I don’t know about other people but I always get stressed when I’m asked where my favorite place in the world is. There are so many variables that it is impossible to answer accurately and I don’t want to give a half-assed answer to such an important question. For example, the Lake District is one of my favorite parts of the UK for scenary, but I hate it when it is crowded with tourists. Morocco is my favorite exotic country but I hate shopping there as I get harassed so much on the streets. London is my favorite place for shopping but not on weekends and only for clothes. And so it goes on.
In any case, I’m fairly confident that after this trip many people will ask what my favorite US state is and I’ll once again start getting all anxious about my reply. I’d truly hate to have to pick only one when each state has something special to offer. However, if it was a life or death situation and I absolutely had to make a choice I have a feeling I’d say Montana. It might not offer the best transport connections or the highest rate of jobs in the US and I’m sure the winters can get pretty intense, but it left a huge impression on me and I hope I end up spending a lot more time there.
One of the more common nicknames for Montana is ‘Big Sky Country’ and whilst I’d argue that there are states whose skies feel a lot bigger, Montana just feels big in general. And funnily enough, compared to other states like Texas and Alaska it really isn’t all that big yet something about the landscape makes it feel absolutely huge.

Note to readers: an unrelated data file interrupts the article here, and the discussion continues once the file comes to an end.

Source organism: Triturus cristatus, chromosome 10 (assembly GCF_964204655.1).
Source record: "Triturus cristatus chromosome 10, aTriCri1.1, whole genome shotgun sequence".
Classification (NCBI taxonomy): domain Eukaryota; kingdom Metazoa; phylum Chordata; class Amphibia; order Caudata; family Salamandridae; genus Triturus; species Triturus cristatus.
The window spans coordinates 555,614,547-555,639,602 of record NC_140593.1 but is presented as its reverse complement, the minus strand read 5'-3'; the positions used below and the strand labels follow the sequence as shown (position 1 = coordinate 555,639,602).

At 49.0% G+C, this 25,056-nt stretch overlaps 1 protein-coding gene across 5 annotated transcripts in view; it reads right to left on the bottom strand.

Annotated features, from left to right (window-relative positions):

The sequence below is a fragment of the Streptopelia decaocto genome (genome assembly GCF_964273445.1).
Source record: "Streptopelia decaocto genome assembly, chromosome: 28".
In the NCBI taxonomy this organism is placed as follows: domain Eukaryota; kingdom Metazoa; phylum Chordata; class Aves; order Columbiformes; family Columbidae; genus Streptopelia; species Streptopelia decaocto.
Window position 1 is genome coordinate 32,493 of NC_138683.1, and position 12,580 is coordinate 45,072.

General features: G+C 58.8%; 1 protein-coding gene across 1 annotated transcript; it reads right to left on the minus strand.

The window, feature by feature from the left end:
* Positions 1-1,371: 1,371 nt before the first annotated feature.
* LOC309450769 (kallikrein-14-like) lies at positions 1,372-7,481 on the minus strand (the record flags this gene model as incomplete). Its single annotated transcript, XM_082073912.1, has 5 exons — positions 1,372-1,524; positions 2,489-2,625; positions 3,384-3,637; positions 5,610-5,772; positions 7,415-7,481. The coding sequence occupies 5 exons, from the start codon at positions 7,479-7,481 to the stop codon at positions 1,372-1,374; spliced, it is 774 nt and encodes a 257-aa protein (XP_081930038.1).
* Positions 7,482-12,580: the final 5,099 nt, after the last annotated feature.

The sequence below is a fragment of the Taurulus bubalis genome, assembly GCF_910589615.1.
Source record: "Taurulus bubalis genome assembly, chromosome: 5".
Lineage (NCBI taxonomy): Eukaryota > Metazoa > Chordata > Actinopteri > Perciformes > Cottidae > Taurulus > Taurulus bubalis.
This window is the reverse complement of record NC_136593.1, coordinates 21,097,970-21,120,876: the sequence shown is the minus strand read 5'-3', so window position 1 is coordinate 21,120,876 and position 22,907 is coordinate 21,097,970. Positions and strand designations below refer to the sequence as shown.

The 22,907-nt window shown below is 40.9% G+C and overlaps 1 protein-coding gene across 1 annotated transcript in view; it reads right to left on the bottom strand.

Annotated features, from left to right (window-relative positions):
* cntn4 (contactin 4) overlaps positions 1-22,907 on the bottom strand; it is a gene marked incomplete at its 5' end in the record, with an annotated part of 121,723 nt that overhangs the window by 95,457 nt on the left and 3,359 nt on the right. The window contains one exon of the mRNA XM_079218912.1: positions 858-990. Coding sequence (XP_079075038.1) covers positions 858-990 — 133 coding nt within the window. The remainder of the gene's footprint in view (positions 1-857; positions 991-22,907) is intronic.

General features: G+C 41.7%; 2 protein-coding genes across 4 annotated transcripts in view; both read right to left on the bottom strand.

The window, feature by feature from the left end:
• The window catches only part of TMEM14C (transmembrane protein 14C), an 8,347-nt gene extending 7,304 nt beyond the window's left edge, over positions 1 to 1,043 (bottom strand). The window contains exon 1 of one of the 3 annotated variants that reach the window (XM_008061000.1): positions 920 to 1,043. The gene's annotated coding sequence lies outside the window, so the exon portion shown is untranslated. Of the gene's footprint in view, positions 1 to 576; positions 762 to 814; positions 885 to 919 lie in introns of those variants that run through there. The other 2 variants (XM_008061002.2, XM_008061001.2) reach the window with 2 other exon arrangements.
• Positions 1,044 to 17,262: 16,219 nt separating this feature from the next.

I first experienced Montana when I traversed the Beartooth Highway on a day trip from Wyoming that you can click here to read about. Since then I’d been to Yellowstone National Park and was now making my way to the far north of Montana so that I could drive through Glacier National Park. I was going to base myself in the town of Kalispell that was quite a drive away, so on this first day that I was heading to Great Falls, Montana where I’d break the journey for the night. The route took me north out of Wyoming onto the same high desert plain I passed through on my way to the Beartooth. I eventually hooked up with Interstate 90, making the most of the 80mph speed limit as I headed east for a little while before picking up a state highway that took me northwest on a remote road through glorious grassland that seemed to be home to a number of ranches.
For a good two hours I shared the road with nothing more than the odd pick-up truck and any traffic I did see eventually turned off onto ranch land. For the first time on this trip, (perhaps even the first time on any trip in America) I saw sheep grazing and was pleased to see they were eating green pasture as opposed to grain feed. I also saw Bison that were being farmed along with the odd herd of cows.